When researchers from Tokyo Medical and Dental University added the fluorescent acid to OCP, the bone replacement material lit up. It appeared bright blue under ultraviolet light and was much brighter than pyromellitic acid not mixed with bone precursors, the researchers found.
OCP with incorporated pyromellitic acid showed a brilliant blue emission under ultraviolet light, owing to the incorporated fluorescent molecule. Image courtesy of the department of inorganic biomaterials, Tokyo Medical and Dental University.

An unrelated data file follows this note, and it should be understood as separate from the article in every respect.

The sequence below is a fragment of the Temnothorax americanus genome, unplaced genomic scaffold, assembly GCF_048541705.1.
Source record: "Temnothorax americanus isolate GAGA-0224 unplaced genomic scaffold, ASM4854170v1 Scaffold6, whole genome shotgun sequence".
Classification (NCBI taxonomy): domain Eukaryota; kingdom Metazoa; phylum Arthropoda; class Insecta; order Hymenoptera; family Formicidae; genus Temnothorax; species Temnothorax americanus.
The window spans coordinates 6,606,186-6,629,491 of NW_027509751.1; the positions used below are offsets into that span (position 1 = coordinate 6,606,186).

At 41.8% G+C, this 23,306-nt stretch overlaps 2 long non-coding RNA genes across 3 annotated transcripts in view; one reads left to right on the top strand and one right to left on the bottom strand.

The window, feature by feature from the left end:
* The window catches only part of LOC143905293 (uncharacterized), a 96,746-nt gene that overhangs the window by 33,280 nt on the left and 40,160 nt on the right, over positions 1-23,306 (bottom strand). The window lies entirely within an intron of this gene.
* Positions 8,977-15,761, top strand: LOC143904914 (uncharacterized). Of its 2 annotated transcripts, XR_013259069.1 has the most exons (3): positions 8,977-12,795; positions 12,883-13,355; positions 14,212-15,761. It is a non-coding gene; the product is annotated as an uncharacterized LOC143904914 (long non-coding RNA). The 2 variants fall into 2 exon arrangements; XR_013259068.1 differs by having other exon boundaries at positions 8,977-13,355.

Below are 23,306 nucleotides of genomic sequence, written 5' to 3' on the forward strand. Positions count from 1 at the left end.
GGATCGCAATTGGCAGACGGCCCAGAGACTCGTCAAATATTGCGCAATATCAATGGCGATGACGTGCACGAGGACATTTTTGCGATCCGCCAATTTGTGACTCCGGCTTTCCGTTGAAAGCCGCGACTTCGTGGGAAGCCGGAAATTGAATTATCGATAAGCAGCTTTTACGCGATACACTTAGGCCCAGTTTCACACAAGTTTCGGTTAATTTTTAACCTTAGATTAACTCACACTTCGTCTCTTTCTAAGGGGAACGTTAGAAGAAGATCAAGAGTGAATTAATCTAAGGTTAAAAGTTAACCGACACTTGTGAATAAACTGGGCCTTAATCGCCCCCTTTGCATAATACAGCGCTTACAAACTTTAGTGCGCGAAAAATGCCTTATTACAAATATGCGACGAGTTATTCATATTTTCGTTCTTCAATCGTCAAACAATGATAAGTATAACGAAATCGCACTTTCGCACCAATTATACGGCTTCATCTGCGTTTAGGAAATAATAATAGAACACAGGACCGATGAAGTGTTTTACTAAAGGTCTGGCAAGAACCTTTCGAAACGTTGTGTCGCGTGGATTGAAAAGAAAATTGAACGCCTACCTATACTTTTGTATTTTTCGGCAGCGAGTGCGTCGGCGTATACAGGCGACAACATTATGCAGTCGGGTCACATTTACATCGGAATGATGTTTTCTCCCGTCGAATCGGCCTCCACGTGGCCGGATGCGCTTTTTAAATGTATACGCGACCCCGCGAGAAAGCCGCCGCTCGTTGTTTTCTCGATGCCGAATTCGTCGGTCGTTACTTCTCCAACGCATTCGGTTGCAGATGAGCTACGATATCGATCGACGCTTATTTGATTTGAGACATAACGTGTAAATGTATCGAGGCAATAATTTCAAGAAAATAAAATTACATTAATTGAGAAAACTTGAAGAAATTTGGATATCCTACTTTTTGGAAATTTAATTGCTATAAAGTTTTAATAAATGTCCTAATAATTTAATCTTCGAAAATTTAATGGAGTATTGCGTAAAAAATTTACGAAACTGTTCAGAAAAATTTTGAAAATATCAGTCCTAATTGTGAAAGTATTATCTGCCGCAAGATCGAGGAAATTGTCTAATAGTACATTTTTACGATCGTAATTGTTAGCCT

The finding expands the possibilities for real-time visual analysis. Use of the material could also help medical practitioners predict the timeline for patient recovery and other diagnostic outcomes, according to a press release from the university. The researchers hope the material can eventually be used in dental implants, bone fractures, and other challenging surgical applications.
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